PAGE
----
Last year, VR made a comeback in a huge way. This year as well, we’ve seen a lot of games and applications on the platform too, each more incredible than the previous one. For those wondering what’s next for VR, here’s what some big names have to say about the technology’s future.
The Next Computing Platform
Right now, the hype about VR is the most in the gaming and entertainment industries, but Facebook CEO thinks the future is much bigger. In an interview with Bloomberg, he said that a good candidate to be the next major computing platform. He’s optimistic that soon enough, VR could be a primary form of communication.
“Photos are richer than text; video, much richer than photos. But that’s not the end, right? I mean, it’s like this indefinite continuum of getting closer and closer to being able to capture what a person’s natural experience and thought is, and just being able to immediately capture that and design it however you want and share it with whomever you want.”
A New Way of Seeing The World
According to Jessica Brillhart, a VR film maker at Google, could have an interesting way in how we record and view videos. This is what she had to say in an interview with MIT’s Technology Review, when asked if VR could eventually be used to capture home videos.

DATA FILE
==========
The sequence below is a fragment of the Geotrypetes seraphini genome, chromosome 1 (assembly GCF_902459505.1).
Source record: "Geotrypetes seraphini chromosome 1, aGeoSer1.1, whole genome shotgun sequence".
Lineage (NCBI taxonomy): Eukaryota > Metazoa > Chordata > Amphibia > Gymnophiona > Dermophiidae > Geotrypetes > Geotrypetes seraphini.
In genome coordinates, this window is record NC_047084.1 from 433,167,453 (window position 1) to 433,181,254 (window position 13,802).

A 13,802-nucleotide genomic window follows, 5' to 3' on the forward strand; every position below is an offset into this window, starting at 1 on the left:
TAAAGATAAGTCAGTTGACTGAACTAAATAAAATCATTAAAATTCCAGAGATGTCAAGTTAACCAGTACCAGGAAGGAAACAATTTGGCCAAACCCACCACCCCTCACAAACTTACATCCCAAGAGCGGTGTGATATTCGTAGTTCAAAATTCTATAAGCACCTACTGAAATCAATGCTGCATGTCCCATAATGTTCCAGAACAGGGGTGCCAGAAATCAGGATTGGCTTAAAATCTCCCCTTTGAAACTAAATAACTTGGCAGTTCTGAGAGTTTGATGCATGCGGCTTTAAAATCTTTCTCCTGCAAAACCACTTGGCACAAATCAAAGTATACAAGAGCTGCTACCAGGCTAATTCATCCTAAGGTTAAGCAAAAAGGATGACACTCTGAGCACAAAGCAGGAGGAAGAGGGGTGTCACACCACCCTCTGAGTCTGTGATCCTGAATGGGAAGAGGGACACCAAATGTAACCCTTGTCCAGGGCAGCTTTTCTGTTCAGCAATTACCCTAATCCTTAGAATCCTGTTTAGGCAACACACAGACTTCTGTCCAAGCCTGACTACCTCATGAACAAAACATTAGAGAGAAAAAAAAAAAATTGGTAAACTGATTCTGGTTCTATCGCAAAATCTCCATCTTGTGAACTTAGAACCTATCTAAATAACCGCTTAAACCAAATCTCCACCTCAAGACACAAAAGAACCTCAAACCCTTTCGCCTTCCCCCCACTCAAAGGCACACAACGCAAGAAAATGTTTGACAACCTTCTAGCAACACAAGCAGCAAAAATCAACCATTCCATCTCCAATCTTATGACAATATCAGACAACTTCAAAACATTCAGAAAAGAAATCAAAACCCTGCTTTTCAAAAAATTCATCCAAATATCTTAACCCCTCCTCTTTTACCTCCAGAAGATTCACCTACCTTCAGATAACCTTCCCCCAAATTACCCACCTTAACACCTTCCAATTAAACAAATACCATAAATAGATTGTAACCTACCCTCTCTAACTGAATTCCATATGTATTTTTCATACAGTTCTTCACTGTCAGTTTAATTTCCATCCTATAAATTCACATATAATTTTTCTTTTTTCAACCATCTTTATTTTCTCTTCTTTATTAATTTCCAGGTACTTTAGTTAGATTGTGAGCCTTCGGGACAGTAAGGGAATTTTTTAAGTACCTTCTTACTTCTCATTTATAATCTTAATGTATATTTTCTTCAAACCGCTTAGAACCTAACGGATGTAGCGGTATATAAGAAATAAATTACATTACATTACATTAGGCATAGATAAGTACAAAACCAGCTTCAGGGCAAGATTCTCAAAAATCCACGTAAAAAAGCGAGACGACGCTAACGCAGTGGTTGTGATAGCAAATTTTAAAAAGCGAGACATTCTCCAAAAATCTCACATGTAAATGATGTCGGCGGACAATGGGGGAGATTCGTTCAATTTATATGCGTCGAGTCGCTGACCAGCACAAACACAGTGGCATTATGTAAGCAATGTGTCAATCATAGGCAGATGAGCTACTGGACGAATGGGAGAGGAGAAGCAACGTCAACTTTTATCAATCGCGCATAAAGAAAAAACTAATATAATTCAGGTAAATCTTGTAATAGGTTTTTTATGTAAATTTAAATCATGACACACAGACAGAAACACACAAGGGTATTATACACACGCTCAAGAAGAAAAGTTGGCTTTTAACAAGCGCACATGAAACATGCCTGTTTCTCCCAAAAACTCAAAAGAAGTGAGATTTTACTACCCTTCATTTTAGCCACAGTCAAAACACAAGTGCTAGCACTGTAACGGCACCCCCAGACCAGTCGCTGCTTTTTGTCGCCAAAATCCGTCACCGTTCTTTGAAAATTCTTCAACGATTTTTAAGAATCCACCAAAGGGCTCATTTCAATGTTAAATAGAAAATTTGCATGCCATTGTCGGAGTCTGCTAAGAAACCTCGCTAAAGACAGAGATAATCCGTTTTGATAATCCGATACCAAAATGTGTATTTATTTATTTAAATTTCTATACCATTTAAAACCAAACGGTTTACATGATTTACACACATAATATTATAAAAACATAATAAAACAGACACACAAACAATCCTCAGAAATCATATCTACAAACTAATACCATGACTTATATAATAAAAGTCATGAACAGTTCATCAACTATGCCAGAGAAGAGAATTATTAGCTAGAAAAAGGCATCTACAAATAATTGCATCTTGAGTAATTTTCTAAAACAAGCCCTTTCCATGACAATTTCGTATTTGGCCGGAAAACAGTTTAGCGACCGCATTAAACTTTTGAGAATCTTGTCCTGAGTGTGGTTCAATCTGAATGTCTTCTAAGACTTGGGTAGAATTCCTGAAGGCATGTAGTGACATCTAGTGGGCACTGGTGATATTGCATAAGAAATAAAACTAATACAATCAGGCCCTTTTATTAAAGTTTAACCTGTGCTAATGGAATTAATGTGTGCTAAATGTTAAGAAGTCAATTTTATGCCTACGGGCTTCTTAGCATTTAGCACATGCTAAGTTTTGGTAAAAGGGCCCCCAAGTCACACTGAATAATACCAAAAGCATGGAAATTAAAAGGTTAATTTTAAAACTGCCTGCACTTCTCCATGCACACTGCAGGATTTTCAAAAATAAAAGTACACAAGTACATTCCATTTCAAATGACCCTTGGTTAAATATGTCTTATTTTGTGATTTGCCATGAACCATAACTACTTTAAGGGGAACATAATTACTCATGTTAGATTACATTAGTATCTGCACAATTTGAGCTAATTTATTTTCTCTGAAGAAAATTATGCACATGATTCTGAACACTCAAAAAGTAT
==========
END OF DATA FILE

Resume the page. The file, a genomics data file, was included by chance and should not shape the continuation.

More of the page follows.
“Think of everything you forget about a birthday party when you’re a kid. But now the rig would capture everything. You could watch someone you loved respond the way she used to, or eat cake a certain way. It is going to be interesting to see what happens when we aren’t able to forget anything anymore.”
Now, that may sound like something straight out of a Black Mirror episode, but it will sure be fascinating to see how it plays out.
VR Could Potentially Impact All Senses
At present, VR is limited to the users’ visual and auditory senses, but that could soon change. In an interview with TIME magazine, Alienware’s General Manager Frank Azor said, “Once you begin catering to the rest of the senses, like what we feel body-wise, temperature-wise, and smell, the reality factor of virtual reality [becomes] stronger and the virtual piece begins to fade.” It’s likely that erasing the line between the physical and the virtual reality is the next major milestone, but there’s still improvements to be made before we get there.
A Huge Market Potential
Last year, the VR market was worth $1.9 billion, but that’s expected to go up to $22.4 billion by 2020, including both software and hardware sales. The combined AR and VR market could be worth around $121 billion, according to Digi-Capital.
There are more and more companies investing in AR and VR every day, so indeed, the potential is huge. Of course, there will be a few bumps along the road, but the future of virtual reality is bright.